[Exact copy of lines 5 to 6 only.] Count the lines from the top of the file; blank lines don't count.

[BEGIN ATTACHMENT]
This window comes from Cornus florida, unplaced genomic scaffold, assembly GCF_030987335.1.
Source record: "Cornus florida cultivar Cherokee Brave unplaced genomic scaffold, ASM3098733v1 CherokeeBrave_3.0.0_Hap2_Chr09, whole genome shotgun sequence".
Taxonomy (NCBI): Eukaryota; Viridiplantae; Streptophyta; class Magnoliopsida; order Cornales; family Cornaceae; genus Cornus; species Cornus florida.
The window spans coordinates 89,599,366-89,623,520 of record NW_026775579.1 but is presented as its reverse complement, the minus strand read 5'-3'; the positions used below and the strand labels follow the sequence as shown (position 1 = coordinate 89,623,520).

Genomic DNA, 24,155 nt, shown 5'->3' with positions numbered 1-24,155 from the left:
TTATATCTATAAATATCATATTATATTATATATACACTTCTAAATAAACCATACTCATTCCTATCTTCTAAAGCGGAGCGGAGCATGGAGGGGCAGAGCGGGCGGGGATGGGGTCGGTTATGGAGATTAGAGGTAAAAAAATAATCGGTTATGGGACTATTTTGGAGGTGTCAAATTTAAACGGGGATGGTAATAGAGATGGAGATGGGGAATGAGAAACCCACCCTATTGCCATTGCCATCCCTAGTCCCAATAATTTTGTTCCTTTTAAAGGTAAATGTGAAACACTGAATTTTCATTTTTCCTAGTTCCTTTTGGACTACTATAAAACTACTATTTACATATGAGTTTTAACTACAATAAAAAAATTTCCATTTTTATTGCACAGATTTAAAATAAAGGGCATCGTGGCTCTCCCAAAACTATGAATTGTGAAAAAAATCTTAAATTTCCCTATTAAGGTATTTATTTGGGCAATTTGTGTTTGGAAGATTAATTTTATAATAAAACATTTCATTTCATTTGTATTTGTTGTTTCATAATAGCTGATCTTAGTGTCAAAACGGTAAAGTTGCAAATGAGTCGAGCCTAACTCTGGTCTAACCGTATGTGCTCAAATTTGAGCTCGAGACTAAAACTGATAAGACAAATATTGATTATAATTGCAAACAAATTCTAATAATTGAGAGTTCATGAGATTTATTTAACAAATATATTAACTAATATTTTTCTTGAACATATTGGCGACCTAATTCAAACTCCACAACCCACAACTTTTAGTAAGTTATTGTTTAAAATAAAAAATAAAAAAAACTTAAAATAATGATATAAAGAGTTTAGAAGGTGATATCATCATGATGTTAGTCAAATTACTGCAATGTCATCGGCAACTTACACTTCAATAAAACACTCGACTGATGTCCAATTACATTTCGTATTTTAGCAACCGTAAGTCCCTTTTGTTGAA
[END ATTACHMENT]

Genomic DNA, 24,155 nt, shown 5'->3' with positions numbered 1-24,155 from the left:
TTATATCTATAAATATCATATTATATTATATATACACTTCTAAATAAACCATACTCATTCCTATCTTCTAAAGCGGAGCGGAGCATGGAGGGGCAGAGCGGGCGGGGATGGGGTCGGTTATGGAGATTAGAGGTAAAAAAATAATCGGTTATGGGACTATTTTGGAGGTGTCAAATTTAAACGGGGATGGTAATAGAGATGGAGATGGGGAATGAGAAACCCACCCTATTGCCATTGCCATCCCTAGTCCCAATAATTTTGTTCCTTTTAAAGGTAAATGTGAAACACTGAATTTTCATTTTTCCTAGTTCCTTTTGGACTACTATAAAACTACTATTTACATATGAGTTTTAACTACAATAAAAAAATTTCCATTTTTATTGCACAGATTTAAAATAAAGGGCATCGTGGCTCTCCCAAAACTATGAATTGTGAAAAAAATCTTAAATTTCCCTATTAAGGTATTTATTTGGGCAATTTGTGTTTGGAAGATTAATTTTATAATAAAACATTTCATTTCATTTGTATTTGTTGTTTCATAATAGCTGATCTTAGTGTCAAAACGGTAAAGTTGCAAATGAGTCGAGCCTAACTCTGGTCTAACCGTATGTGCTCAAATTTGAGCTCGAGACTAAAACTGATAAGACAAATATTGATTATAATTGCAAACAAATTCTAATAATTGAGAGTTCATGAGATTTATTTAACAAATATATTAACTAATATTTTTCTTGAACATATTGGCGACCTAATTCAAACTCCACAACCCACAACTTTTAGTAAGTTATTGTTTAAAATAAAAAATAAAAAAAACTTAAAATAATGATATAAAGAGTTTAGAAGGTGATATCATCATGATGTTAGTCAAATTACTGCAATGTCATCGGCAACTTACACTTCAATAAAACACTCGACTGATGTCCAATTACATTTCGTATTTTAGCAACCGTAAGTCCCTTTTGTTGAA